In the Southwest, some must-visit national parks include the Grand Canyon (known for its breathtaking vistas and hiking opportunities), Zion National Park (renowned for towering red rock formations and trails like Angels Landing), Bryce Canyon National Park (famous for its intricate hoodoos), Arches National Park (home to over 2,000 natural stone arches), and Joshua Tree National Park (known for its unique desert landscapes and stargazing).

What are some storyboard and worksheet ideas for teaching students about the tourist attractions in the Southwest?

Storyboard ideas can include visual depictions of iconic Southwest attractions like the Grand Canyon, Arches, and desert landscapes. Worksheets may involve activities such as creating travel itineraries, researching and presenting on specific attractions, calculating travel distances, and mapping scenic routes. Additionally, students can design posters or brochures to promote Southwest destinations, fostering creativity and engagement in their learning experience.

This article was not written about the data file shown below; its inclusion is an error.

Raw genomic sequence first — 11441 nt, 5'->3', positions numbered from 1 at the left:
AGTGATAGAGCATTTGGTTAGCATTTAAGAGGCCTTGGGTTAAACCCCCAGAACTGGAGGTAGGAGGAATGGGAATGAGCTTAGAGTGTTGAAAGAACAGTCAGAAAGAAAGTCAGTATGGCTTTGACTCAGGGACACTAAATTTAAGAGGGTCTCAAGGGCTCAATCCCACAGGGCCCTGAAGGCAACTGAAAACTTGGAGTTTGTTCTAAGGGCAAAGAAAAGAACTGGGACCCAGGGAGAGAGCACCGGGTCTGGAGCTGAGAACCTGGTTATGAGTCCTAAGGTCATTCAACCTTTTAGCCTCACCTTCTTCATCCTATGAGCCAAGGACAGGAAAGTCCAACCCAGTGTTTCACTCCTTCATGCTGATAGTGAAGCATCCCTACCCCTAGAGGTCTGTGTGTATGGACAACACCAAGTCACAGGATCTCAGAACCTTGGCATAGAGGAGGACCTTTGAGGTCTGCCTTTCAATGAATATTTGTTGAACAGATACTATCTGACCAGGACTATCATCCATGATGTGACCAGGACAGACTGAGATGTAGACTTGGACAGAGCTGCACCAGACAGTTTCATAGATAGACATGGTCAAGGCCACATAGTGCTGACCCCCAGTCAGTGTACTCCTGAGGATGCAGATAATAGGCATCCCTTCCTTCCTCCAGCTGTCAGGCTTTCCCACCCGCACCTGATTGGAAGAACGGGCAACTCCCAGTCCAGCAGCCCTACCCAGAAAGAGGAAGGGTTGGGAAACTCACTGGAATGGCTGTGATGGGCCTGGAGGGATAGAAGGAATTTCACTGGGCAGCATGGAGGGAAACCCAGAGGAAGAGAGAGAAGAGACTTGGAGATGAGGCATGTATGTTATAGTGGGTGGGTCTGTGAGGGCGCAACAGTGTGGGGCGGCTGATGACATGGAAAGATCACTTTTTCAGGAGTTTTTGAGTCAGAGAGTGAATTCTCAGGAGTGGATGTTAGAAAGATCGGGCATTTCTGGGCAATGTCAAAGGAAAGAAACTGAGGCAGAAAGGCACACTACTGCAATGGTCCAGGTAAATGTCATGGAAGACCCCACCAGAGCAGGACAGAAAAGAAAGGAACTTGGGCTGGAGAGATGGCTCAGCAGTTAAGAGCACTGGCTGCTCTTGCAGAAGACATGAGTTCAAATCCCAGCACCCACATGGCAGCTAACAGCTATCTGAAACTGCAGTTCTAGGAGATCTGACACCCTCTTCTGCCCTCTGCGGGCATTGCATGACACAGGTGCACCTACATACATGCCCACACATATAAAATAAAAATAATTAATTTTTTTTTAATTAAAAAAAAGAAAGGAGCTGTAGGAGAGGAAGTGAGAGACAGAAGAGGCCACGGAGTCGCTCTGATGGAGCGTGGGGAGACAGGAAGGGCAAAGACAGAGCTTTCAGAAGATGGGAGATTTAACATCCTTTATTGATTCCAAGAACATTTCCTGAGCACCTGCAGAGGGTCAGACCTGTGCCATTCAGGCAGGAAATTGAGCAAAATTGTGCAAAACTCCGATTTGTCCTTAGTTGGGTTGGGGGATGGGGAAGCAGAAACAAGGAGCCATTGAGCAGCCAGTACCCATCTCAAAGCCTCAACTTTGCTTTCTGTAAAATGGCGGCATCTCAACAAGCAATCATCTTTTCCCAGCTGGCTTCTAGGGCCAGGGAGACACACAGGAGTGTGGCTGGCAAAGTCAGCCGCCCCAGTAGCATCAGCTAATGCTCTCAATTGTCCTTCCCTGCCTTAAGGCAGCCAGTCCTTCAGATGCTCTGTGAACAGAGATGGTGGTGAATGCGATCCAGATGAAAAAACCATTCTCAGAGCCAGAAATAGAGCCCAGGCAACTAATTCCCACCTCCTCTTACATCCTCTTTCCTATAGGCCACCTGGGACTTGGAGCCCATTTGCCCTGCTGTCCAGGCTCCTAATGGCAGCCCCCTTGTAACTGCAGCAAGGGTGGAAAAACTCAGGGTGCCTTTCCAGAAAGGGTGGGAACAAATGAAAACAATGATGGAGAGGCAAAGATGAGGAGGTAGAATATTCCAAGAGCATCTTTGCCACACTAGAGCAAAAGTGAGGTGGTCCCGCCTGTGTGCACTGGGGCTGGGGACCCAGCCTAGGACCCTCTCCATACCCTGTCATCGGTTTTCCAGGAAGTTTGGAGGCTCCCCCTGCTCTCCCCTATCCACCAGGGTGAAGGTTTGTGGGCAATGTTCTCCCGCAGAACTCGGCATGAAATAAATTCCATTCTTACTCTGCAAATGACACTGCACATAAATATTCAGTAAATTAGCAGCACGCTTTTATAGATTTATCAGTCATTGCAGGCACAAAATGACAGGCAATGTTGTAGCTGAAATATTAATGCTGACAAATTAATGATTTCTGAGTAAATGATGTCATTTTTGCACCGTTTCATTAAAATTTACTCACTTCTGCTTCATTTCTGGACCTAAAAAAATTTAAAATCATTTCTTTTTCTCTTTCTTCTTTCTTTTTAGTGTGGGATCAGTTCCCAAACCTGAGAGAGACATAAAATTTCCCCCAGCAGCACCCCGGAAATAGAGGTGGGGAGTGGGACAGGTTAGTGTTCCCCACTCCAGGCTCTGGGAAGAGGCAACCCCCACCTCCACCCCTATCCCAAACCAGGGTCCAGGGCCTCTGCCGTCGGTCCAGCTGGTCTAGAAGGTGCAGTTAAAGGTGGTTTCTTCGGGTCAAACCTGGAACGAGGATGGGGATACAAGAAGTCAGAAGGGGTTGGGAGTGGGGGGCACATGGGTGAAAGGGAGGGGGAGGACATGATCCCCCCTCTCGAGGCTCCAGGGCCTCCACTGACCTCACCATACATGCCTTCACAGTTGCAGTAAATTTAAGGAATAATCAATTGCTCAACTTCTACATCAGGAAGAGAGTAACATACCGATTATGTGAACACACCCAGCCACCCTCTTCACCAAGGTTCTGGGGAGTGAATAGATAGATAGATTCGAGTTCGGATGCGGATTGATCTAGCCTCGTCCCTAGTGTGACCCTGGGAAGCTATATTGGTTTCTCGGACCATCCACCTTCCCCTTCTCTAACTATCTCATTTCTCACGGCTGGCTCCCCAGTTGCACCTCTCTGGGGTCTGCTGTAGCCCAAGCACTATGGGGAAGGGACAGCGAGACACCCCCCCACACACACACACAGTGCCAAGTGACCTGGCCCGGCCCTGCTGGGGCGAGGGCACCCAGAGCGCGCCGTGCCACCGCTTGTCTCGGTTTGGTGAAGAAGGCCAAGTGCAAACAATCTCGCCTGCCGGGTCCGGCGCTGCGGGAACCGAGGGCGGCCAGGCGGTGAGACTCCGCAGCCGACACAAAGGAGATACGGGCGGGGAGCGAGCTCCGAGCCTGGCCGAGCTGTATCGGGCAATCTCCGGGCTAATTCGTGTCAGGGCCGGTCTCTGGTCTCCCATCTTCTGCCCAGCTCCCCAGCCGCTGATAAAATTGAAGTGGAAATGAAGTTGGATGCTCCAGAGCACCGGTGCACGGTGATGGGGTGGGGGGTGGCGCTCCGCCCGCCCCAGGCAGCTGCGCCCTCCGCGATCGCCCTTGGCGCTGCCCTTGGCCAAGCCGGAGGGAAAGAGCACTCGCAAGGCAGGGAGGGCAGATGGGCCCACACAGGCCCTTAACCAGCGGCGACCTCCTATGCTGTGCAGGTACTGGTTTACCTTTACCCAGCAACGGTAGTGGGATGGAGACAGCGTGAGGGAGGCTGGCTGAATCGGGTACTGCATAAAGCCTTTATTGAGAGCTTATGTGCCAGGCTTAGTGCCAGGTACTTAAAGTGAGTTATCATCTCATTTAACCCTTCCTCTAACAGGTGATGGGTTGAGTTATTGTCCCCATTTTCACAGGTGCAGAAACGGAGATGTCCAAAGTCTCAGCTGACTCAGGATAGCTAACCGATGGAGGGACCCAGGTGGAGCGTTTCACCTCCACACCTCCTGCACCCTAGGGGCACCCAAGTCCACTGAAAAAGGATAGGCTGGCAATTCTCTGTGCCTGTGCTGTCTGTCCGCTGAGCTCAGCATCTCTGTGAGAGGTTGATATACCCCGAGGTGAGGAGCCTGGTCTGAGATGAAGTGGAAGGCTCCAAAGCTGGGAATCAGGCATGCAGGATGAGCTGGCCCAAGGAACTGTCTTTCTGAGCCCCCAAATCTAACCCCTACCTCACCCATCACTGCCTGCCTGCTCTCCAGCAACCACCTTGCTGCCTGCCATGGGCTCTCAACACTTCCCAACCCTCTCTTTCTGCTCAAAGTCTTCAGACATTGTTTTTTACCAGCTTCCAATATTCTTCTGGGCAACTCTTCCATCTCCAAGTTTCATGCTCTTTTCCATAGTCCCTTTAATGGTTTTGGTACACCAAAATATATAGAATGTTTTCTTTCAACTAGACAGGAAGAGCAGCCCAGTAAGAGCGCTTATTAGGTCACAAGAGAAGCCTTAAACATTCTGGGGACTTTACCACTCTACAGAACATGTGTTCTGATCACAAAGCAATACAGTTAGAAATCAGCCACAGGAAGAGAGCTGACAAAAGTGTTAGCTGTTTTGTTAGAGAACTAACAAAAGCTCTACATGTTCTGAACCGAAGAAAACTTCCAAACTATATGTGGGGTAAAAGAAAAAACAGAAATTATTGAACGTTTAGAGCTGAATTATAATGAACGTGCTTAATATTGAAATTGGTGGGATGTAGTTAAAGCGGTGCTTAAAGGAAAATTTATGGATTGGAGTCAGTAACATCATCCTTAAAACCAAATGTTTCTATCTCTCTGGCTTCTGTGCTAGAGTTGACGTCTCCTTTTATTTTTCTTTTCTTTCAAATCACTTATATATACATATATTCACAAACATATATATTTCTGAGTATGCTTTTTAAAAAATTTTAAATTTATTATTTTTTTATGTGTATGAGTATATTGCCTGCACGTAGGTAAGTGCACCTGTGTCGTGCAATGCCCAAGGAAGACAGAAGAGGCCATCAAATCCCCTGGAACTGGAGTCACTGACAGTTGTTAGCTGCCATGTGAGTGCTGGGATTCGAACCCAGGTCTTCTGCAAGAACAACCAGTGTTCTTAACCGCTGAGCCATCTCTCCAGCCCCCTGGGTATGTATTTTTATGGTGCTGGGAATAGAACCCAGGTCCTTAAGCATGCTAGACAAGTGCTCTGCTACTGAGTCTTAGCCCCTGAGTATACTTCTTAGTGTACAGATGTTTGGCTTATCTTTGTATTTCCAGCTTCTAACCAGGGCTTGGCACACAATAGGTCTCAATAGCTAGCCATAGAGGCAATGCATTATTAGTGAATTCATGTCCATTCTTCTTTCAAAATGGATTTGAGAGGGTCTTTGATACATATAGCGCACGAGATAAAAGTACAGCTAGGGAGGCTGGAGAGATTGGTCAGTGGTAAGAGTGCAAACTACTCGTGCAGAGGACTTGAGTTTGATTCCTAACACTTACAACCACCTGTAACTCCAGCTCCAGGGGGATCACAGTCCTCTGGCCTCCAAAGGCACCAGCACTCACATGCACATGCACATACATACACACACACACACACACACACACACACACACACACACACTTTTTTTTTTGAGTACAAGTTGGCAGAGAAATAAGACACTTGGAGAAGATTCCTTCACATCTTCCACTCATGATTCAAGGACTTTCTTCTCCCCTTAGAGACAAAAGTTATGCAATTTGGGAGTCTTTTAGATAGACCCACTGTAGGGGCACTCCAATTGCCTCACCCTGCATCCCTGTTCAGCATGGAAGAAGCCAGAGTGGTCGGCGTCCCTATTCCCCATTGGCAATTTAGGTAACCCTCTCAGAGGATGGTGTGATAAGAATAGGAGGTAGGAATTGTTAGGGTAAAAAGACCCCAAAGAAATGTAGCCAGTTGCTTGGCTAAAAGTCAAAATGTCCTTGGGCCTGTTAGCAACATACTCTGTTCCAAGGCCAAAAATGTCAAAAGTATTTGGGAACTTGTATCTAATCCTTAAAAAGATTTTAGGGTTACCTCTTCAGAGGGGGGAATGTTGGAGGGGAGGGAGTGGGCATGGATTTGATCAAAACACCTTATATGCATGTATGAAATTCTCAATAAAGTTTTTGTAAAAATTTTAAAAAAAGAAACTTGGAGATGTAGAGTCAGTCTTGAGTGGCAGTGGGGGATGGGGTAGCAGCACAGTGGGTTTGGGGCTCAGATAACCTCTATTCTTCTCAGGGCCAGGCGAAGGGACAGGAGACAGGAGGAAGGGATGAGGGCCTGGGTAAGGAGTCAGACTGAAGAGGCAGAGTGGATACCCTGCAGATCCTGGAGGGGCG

How can storyboards visually represent the major national parks and their key attractions in the Southwest, and what elements should be included in these visuals to depict these destinations accurately?

To create accurate and engaging storyboards of major national parks in the Southwest, focus on iconic parks like the Grand Canyon, Zion, Bryce Canyon, Arches, and Joshua Tree. Design key scenes that capture the parks' distinctive features, such as the Grand Canyon's vast expanse or Zion's towering red rock formations. Incorporate landmarks, depict popular activities like hiking and stargazing, and showcase the unique wildlife found in these parks. Include tourists to convey scale and the grandeur of the parks. Ensure the landscapes reflect characteristic terrain, like the red rocks in Arches or desert flora in Joshua Tree. Use accurate colors and labels for clarity, and provide context by illustrating the park's surroundings. This approach ensures that your storyboards serve as informative and engaging learning tools for students.